How to Avoid Getting a Melasma “Mustache” This Summer


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As you age, it’s natural to notice changes in your skin. From eczema to acne, melanoma to melasma, lots of different dermatologic conditions can occur for a million different reasons. While melasma might not be dangerous like skin cancer, it can still be bothersome for cosmetic reasons, especially when it pops up on your upper lip. Fortunately, with the help of a dermatologist, there are effective ways to minimize the appearance of a melasma “mustache.”

Before you buy any over-the-counter products that promise miraculous results, read on to figure out what melasma looks like exactly, how it can be prevented and the best ways to treat a melasma mustache, according to top dermatologists.

What is a melasma mustache?

Melasma is an acquired hypermelanosis — meaning a darkened patch of skin that you weren’t born with — that occurs in sun-exposed areas of the face. Unlike freckles (which are usually smaller spots that show up in clusters) and sunspots (which are smaller and may show up any sun-exposed body part), melasma tends to be a larger brown splotch that appears on the face.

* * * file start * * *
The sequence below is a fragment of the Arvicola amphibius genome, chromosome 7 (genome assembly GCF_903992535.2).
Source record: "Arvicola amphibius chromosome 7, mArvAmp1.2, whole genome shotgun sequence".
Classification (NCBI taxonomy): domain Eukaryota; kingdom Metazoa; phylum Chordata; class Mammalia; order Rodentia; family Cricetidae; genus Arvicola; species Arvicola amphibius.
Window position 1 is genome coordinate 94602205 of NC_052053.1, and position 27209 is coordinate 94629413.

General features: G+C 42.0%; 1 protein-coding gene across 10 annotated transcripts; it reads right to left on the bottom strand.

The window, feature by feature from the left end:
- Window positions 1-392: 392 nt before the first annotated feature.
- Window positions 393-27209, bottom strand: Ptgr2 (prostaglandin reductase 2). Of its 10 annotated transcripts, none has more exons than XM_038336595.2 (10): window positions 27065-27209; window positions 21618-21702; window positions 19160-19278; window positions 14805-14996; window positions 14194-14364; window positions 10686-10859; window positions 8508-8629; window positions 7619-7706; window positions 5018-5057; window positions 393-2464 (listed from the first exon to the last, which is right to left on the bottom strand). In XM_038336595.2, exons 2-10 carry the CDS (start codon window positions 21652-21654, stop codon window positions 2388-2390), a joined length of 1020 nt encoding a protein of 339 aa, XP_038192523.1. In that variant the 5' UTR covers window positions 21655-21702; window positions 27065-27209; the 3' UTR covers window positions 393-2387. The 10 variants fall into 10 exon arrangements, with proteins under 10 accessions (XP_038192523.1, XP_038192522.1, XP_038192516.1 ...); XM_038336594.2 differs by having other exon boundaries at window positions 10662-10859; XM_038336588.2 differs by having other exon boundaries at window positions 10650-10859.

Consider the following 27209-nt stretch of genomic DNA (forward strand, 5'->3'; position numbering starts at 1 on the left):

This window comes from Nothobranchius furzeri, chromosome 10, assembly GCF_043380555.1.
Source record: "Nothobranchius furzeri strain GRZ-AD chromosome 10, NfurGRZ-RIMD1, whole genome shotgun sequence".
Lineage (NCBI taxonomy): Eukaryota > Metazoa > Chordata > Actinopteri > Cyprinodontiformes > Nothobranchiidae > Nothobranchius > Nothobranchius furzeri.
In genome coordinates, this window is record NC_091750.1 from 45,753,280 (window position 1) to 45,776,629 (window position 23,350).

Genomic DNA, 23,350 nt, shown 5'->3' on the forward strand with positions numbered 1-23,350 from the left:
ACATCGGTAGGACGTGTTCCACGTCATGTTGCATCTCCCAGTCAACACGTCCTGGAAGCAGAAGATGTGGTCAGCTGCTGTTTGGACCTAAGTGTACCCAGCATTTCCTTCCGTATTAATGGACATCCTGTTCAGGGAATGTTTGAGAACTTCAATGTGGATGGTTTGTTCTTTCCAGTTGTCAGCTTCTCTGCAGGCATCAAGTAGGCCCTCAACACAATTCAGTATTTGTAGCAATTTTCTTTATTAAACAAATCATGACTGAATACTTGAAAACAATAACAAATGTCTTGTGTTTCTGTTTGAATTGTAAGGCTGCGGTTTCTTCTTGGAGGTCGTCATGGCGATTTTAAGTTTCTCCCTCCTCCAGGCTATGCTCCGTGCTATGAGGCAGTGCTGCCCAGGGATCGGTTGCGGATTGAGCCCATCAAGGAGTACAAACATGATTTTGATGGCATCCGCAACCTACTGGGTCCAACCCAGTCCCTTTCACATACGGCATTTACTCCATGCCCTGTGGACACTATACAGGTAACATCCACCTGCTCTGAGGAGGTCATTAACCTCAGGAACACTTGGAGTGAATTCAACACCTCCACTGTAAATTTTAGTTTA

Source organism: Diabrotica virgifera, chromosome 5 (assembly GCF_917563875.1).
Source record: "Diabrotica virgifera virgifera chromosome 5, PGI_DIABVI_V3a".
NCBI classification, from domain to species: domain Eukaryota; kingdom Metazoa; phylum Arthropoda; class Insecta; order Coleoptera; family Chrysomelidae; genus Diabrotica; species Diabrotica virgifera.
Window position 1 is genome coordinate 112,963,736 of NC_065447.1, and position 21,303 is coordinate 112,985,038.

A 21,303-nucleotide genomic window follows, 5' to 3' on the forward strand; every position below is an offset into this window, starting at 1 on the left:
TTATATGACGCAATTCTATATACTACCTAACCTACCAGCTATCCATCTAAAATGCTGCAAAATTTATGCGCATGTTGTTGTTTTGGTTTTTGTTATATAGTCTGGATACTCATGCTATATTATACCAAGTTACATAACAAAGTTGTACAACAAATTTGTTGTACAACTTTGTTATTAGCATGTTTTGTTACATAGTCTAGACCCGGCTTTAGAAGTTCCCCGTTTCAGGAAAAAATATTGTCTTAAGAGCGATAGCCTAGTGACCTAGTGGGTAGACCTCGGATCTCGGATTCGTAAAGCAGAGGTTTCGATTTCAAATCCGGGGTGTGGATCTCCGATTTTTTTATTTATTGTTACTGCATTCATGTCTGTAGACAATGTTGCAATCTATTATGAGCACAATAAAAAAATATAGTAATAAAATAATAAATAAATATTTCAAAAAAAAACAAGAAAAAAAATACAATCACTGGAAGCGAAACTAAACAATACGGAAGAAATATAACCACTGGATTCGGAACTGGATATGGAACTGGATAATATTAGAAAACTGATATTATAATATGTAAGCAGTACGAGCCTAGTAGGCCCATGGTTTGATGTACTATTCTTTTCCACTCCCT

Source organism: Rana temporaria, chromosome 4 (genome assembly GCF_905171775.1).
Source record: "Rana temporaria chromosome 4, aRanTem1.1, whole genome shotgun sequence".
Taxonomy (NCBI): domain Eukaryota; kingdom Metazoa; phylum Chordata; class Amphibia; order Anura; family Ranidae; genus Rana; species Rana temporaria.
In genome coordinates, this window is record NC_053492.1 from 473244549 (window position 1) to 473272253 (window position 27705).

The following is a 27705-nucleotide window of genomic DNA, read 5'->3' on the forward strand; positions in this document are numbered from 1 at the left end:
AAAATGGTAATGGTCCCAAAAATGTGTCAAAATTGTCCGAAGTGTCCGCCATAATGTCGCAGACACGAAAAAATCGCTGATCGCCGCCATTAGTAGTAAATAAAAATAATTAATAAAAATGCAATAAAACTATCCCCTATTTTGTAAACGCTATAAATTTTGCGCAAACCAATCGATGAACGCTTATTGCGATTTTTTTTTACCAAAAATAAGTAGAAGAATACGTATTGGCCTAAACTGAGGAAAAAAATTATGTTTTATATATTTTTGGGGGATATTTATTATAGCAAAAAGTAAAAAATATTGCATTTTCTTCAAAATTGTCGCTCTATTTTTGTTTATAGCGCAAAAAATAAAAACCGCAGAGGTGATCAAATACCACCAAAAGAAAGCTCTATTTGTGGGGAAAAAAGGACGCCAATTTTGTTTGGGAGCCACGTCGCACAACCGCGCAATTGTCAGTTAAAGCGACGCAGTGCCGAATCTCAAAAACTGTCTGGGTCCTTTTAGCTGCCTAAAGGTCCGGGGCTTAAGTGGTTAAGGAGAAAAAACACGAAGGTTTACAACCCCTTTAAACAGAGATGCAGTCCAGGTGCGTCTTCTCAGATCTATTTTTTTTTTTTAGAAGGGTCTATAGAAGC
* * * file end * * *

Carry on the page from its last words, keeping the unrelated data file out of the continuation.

“It is not exclusive to the upper lip or mustache area, and can be found on the forehead, cheeks and sides of the face as well,” says Patricia Farris, M.D., a board-certified dermatologist and clinical assistant professor at Tulane University. “The upper lip is a common spot for melasma and of particular cosmetic concern to women because it looks like a mustache.”

Causes of a melasma mustache

It’s unclear why some people develop melasma and others don’t. “Most likely there is a genetic component and then something kind of sparks it,” says Rebecca Kazin, M.D., a board-certified dermatologist and the director of clinical research at Icon Dermatology and Aesthetics. That environmental trigger could be something like hormones or UV rays. “People get it with pregnancy sometimes, they get it with birth control or they aggravate the skin and then get sun exposure and it comes out,” says Dr. Kazin. “I think that what happens with the upper lip is women a lot of times have hair on their upper lips and they are removing it somehow, whether they’re waxing or plucking or dermaplaning, and it causes some low-level skin irritation and then they get sun exposure and it turns brown.”